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MARIANAS LT. GOVERNOR’S LAWYERS MOVE FOR ACQUITTAL Judge denies motion cites sufficient evidence against Villagomez

By Raquel Bagnol

SAIPAN, CNMI (Marianas Variety April 22, 2009)—United States District Court for the NMI Chief Judge Alex R. Munson denied the motion for judgment of acquittal filed by Lt. Gov. Timothy P. Villagomez, former Commerce Secretary James A. Santos and wife Joaquina V. Santos.

"After 17 days of testimony in the case, it is hard to identify each piece of evidence, whether direct or circumstantial, but the totality of the evidence received by the court is sufficient to satisfy the jury," Munson said.

He denied the motion for acquittal in all counts of the indictment against the defendants for conspiracy to commit offenses against the federal government.

Judgment of acquittal

Defense lawyers Leilani Lujan and David Lujan for Villagomez, Victorino Torres for James Santos and Ramon Quichocho for Joaquina Santos all filed motions for judgment of acquittal pursuant to Federal Rules of Criminal Procedure 29.

Leilani Lujan presented her motion first, arguing that the prosecution must prove beyond reasonable doubt that all elements in the charges for conspiracy to commit offenses against the federal government.

"Conspiracy requires the agreement between two or more people but the testimonies of the witnesses did not show any agreement between Villagomez, James Santos and Joaquina Santos in any of the transactions," Leilani Lujan said.

She pointed out that the prosecution’s star witness, former Commonwealth Utilities Corp. Executive Director Anthony Guerrero, was not able to establish any agreement transpired between the defendants to enter into the transaction.

She said not one oral or written agreement had been established, an argument which was reiterated by defense lawyers Torres and Quichocho.

"All throughout the testimony of the government witnesses, there was not even one evidence presented to satisfy the elements of conspiracy, wire fraud, theft in government federal funds and bribery," Lujan said.

The lawyer added that there was no evidence in the testimony that the three defendants agreed or intended to cheat or deceive the government, or evidence of embezzling or stealing by fraud or misrepresentations.

Lujan said the government needs to prove beyond reasonable doubt that the elements of bribery will be satisfied.

She said that the charges are all speculations, innuendos and circumstantial evidence.

Lujan said the $15,000 check James Santos issued to Villagomez on Dec. 7, 2007 was for drydock, repair and equipment as evidenced by government exhibit #83-A.

"All the elements of the charges fail — there is no sufficient evidence and we ask for a judgment of acquittal in favor of the defendants," Lujan argued.

But Munson in his ruling held that "people do not write down on paper that they are going to commit conspiracy, neither would people write down contracts involving bribery."

The judge added that circumstantial evidence is just as strong as direct evidence.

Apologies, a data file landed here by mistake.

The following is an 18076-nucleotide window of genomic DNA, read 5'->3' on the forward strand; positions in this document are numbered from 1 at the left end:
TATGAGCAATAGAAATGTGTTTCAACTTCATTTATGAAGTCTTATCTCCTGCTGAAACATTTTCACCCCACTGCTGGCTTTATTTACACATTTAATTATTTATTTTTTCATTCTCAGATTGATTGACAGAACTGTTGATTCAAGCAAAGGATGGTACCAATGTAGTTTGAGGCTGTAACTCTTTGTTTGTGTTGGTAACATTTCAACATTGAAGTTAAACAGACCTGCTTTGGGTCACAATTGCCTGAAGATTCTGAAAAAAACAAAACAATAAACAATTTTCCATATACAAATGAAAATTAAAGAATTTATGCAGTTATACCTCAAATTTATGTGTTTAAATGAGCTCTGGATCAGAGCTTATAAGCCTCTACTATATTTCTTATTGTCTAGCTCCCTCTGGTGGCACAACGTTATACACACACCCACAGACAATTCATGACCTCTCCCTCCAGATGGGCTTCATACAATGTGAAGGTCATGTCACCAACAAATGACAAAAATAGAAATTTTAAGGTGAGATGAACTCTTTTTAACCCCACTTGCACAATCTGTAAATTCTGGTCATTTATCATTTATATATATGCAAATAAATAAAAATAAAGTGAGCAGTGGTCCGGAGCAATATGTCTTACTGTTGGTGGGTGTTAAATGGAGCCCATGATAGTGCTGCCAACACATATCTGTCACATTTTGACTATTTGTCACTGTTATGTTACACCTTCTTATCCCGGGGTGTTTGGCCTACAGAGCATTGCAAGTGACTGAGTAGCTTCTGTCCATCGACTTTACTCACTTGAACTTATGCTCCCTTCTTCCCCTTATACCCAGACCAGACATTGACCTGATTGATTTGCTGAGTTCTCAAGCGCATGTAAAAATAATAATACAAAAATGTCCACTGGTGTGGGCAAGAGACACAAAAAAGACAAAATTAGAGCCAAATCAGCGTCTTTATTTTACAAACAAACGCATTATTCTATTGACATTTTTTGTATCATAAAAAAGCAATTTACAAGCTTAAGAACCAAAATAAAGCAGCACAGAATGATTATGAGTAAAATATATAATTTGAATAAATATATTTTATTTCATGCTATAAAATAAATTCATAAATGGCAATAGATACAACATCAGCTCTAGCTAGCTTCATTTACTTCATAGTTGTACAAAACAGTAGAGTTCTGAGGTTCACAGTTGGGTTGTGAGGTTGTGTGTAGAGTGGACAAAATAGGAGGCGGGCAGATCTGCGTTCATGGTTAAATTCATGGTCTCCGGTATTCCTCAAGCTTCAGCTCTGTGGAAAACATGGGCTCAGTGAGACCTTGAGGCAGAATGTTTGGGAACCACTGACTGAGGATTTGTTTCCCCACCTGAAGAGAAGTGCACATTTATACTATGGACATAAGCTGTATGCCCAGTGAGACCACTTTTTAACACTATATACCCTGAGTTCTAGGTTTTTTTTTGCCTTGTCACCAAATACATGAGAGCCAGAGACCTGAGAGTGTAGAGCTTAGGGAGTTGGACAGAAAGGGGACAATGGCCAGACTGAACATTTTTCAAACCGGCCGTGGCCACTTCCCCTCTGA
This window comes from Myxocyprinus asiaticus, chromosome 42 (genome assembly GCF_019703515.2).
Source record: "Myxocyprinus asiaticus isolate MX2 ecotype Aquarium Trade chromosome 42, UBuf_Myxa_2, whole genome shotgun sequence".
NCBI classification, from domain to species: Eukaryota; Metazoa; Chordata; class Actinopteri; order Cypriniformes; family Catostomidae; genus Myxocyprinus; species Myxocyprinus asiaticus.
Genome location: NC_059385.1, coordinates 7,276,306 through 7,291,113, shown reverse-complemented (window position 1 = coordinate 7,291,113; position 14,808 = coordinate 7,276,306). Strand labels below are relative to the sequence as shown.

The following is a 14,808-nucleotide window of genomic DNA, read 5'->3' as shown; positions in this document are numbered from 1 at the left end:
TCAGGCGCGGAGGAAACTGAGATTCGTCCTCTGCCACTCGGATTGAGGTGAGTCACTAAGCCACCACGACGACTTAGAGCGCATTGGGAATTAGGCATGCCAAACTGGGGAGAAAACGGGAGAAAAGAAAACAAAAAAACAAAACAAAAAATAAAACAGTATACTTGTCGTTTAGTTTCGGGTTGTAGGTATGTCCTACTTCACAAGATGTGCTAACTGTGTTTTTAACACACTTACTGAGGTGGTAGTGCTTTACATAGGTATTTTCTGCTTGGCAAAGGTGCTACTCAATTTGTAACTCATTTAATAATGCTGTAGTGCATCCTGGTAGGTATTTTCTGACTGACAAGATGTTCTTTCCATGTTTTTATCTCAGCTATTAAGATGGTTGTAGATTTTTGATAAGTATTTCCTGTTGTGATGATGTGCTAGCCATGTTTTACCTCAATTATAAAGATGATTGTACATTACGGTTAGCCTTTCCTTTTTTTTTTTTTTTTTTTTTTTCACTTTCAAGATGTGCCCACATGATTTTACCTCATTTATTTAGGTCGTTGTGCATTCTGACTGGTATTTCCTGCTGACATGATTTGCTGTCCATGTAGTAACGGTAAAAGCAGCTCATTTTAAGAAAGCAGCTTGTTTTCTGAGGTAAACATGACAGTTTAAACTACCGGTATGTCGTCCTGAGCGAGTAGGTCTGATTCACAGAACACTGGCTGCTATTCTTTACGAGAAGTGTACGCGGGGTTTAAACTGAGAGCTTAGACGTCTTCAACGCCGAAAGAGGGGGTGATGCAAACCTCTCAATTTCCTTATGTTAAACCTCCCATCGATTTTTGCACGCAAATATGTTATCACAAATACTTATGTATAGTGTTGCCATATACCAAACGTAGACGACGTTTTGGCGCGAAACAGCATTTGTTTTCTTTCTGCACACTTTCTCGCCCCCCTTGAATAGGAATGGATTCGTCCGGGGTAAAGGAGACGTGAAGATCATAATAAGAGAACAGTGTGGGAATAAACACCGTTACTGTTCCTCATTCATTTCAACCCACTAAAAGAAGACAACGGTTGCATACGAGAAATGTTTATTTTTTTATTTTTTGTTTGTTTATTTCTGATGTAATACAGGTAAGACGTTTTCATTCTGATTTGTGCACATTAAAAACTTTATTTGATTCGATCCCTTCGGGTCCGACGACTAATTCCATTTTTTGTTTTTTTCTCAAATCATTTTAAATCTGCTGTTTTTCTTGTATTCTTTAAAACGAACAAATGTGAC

Torres said no evidence was established that James Santos used his position as commerce secretary to push through with the Rydlyme transaction with CUC.

Torres argued that Santos made full disclosures of the transaction by presenting all invoices at the time he delivered the product.

"There were no false pretences or misrepresentations," Torres said.

Quichocho argued that no evidence was established to point that his client, Joaquina Santos, can be charged for aiding or abetting.

"Joaquina Santos did not abet anybody in any crime. For someone to be charged of abetting, a crime must be established first but there was no crime established," Quichocho said.

He said giving a high price for Rydlyme was not a crime.

CUC paid $120,000 for 3,000 gallons of Rydlyme, or $40 a gallon on Nov. 2007.

The manufacturer’s price of Rydlyme was $9.95 a gallon.

Joaquina Santos is Villagomez’s sister.

Sufficient evidence

Assistant U.S. Attorney Eric S. O’Malley said the element of conspiracy between Villagomez and the Santos couple was established as evidenced by the numerous letter, emails and telephone calls the defendants made to CUC to push for the transaction and the payment of Rydlyme.

He said testimony showed that Villagomez exerted pressure on CUC to purchase Rydlyme from James and Joaquina Santos which CUC paid a high price for.

"The transaction deprived CUC of money to buy other things because the money went instead to the pockets of the Santos couple," O’Malley said.

He added that the offense of wire fraud was established as evidenced by a bank certification that the transaction to wire transfer money amounting to over $30,000 pushed through.

On the charges of bribery, O’Malley pointed out that James Santos issued a $15,000 check to Villagomez on Dec. 7, 2006, a day after the $50,000 check payment for Rydlyme was picked up.

"With all evidence established, the government has sufficient evidence for the jury to deliberate on the case," O’Malley said.

No witnesses

The defense listed 23 witnesses at the start of the jury trial, and they were expected to call out their first witness yesterday after the government rested its case.

But David Lujan, Torres and Quichocho rested their case after stating that they would not call any witness to the stand.

Villagomez included his brother, Public Health Secretary Joseph Kevin Villagomez on his witness list.

The 12 regular jurors and three alternates will have the dayoff today but they will be back for the oral arguments which will start at 8:30 a.m. tomorrow.

The jury trial for the defendants began on March 30.

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